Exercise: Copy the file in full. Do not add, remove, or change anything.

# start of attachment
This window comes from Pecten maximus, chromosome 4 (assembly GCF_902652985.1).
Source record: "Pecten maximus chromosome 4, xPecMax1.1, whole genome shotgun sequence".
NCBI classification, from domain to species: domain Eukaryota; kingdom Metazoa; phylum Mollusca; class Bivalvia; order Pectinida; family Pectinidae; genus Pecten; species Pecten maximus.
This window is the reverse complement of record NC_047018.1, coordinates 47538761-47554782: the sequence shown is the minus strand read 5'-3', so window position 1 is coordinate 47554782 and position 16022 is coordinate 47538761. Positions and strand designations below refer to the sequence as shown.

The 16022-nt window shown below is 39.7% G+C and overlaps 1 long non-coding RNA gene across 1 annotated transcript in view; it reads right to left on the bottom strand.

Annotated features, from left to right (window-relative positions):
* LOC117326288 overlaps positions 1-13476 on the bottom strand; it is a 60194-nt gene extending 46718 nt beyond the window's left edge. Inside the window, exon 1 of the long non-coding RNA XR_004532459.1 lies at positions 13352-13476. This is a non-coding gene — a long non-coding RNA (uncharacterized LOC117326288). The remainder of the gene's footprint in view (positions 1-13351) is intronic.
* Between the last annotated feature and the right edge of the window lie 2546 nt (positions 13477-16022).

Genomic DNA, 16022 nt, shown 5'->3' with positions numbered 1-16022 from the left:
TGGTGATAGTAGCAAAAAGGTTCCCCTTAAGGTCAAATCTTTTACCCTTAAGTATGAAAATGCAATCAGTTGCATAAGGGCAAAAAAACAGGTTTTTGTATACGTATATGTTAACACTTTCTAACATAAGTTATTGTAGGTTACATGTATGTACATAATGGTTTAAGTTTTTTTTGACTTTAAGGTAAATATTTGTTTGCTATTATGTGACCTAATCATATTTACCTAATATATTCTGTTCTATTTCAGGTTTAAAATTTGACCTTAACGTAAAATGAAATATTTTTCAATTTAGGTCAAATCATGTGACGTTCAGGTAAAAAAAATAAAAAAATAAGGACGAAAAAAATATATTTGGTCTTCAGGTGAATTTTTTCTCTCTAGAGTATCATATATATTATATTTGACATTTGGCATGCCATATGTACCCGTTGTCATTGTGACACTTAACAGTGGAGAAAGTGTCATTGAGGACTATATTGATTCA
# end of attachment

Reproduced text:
This window comes from Pecten maximus, chromosome 4 (assembly GCF_902652985.1).
Source record: "Pecten maximus chromosome 4, xPecMax1.1, whole genome shotgun sequence".
NCBI classification, from domain to species: domain Eukaryota; kingdom Metazoa; phylum Mollusca; class Bivalvia; order Pectinida; family Pectinidae; genus Pecten; species Pecten maximus.
This window is the reverse complement of record NC_047018.1, coordinates 47538761-47554782: the sequence shown is the minus strand read 5'-3', so window position 1 is coordinate 47554782 and position 16022 is coordinate 47538761. Positions and strand designations below refer to the sequence as shown.

The 16022-nt window shown below is 39.7% G+C and overlaps 1 long non-coding RNA gene across 1 annotated transcript in view; it reads right to left on the bottom strand.

Annotated features, from left to right (window-relative positions):
* LOC117326288 overlaps positions 1-13476 on the bottom strand; it is a 60194-nt gene extending 46718 nt beyond the window's left edge. Inside the window, exon 1 of the long non-coding RNA XR_004532459.1 lies at positions 13352-13476. This is a non-coding gene — a long non-coding RNA (uncharacterized LOC117326288). The remainder of the gene's footprint in view (positions 1-13351) is intronic.
* Between the last annotated feature and the right edge of the window lie 2546 nt (positions 13477-16022).

Genomic DNA, 16022 nt, shown 5'->3' with positions numbered 1-16022 from the left:
TGGTGATAGTAGCAAAAAGGTTCCCCTTAAGGTCAAATCTTTTACCCTTAAGTATGAAAATGCAATCAGTTGCATAAGGGCAAAAAAACAGGTTTTTGTATACGTATATGTTAACACTTTCTAACATAAGTTATTGTAGGTTACATGTATGTACATAATGGTTTAAGTTTTTTTTGACTTTAAGGTAAATATTTGTTTGCTATTATGTGACCTAATCATATTTACCTAATATATTCTGTTCTATTTCAGGTTTAAAATTTGACCTTAACGTAAAATGAAATATTTTTCAATTTAGGTCAAATCATGTGACGTTCAGGTAAAAAAAATAAAAAAATAAGGACGAAAAAAATATATTTGGTCTTCAGGTGAATTTTTTCTCTCTAGAGTATCATATATATTATATTTGACATTTGGCATGCCATATGTACCCGTTGTCATTGTGACACTTAACAGTGGAGAAAGTGTCATTGAGGACTATATTGATTCA